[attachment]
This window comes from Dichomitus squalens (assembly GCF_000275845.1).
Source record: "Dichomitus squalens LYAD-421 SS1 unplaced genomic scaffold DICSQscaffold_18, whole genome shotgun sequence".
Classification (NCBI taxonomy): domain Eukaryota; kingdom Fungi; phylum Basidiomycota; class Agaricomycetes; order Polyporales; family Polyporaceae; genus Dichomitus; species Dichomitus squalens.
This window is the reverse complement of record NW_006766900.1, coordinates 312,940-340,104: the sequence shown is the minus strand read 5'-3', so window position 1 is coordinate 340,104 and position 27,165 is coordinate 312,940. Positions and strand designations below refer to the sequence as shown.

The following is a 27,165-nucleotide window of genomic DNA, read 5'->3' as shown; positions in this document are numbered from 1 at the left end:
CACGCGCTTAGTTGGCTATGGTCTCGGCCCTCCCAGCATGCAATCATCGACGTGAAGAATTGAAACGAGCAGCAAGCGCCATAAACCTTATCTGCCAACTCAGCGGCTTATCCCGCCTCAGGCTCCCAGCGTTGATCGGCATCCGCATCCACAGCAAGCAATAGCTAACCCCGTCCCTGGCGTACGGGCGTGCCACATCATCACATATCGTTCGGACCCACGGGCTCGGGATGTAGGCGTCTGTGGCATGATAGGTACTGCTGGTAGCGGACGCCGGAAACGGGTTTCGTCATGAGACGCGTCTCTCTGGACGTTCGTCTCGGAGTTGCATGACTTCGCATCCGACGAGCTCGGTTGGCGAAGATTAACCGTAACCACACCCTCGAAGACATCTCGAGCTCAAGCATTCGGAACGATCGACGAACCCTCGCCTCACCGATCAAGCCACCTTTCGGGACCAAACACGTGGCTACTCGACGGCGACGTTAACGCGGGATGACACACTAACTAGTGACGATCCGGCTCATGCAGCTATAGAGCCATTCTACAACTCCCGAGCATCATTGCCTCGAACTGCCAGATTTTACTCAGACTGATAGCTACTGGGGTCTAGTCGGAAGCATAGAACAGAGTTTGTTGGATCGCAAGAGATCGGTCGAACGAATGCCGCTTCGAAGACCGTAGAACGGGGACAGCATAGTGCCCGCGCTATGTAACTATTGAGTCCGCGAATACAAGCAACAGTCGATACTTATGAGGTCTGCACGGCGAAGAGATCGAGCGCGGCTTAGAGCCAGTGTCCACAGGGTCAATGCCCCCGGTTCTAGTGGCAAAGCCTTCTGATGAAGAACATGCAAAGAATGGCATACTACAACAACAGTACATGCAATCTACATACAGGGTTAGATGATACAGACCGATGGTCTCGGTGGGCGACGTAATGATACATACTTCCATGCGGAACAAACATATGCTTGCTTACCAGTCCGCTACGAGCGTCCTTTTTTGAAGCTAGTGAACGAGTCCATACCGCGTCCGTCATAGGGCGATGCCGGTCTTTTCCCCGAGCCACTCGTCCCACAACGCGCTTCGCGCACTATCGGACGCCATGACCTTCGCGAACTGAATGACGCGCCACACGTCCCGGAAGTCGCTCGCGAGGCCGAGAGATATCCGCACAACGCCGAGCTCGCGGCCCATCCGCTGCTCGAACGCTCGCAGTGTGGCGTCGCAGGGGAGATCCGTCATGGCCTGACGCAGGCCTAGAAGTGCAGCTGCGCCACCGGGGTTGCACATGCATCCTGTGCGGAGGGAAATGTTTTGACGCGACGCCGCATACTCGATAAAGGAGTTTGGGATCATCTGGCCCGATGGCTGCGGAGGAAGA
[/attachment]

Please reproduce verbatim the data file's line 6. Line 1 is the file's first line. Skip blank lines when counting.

CACGCGCTTAGTTGGCTATGGTCTCGGCCCTCCCAGCATGCAATCATCGACGTGAAGAATTGAAACGAGCAGCAAGCGCCATAAACCTTATCTGCCAACTCAGCGGCTTATCCCGCCTCAGGCTCCCAGCGTTGATCGGCATCCGCATCCACAGCAAGCAATAGCTAACCCCGTCCCTGGCGTACGGGCGTGCCACATCATCACATATCGTTCGGACCCACGGGCTCGGGATGTAGGCGTCTGTGGCATGATAGGTACTGCTGGTAGCGGACGCCGGAAACGGGTTTCGTCATGAGACGCGTCTCTCTGGACGTTCGTCTCGGAGTTGCATGACTTCGCATCCGACGAGCTCGGTTGGCGAAGATTAACCGTAACCACACCCTCGAAGACATCTCGAGCTCAAGCATTCGGAACGATCGACGAACCCTCGCCTCACCGATCAAGCCACCTTTCGGGACCAAACACGTGGCTACTCGACGGCGACGTTAACGCGGGATGACACACTAACTAGTGACGATCCGGCTCATGCAGCTATAGAGCCATTCTACAACTCCCGAGCATCATTGCCTCGAACTGCCAGATTTTACTCAGACTGATAGCTACTGGGGTCTAGTCGGAAGCATAGAACAGAGTTTGTTGGATCGCAAGAGATCGGTCGAACGAATGCCGCTTCGAAGACCGTAGAACGGGGACAGCATAGTGCCCGCGCTATGTAACTATTGAGTCCGCGAATACAAGCAACAGTCGATACTTATGAGGTCTGCACGGCGAAGAGATCGAGCGCGGCTTAGAGCCAGTGTCCACAGGGTCAATGCCCCCGGTTCTAGTGGCAAAGCCTTCTGATGAAGAACATGCAAAGAATGGCATACTACAACAACAGTACATGCAATCTACATACAGGGTTAGATGATACAGACCGATGGTCTCGGTGGGCGACGTAATGATACATACTTCCATGCGGAACAAACATATGCTTGCTTACCAGTCCGCTACGAGCGTCCTTTTTTGAAGCTAGTGAACGAGTCCATACCGCGTCCGTCATAGGGCGATGCCGGTCTTTTCCCCGAGCCACTCGTCCCACAACGCGCTTCGCGCACTATCGGACGCCATGACCTTCGCGAACTGAATGACGCGCCACACGTCCCGGAAGTCGCTCGCGAGGCCGAGAGATATCCGCACAACGCCGAGCTCGCGGCCCATCCGCTGCTCGAACGCTCGCAGTGTGGCGTCGCAGGGGAGATCCGTCATGGCCTGACGCAGGCCTAGAAGTGCAGCTGCGCCACCGGGGTTGCACATGCATCCTGTGCGGAGGGAAATGTTTTGACGCGACGCCGCATACTCGATAAAGGAGTTTGGGATCATCTGGCCCGATGGCTGCGGAGGAAGA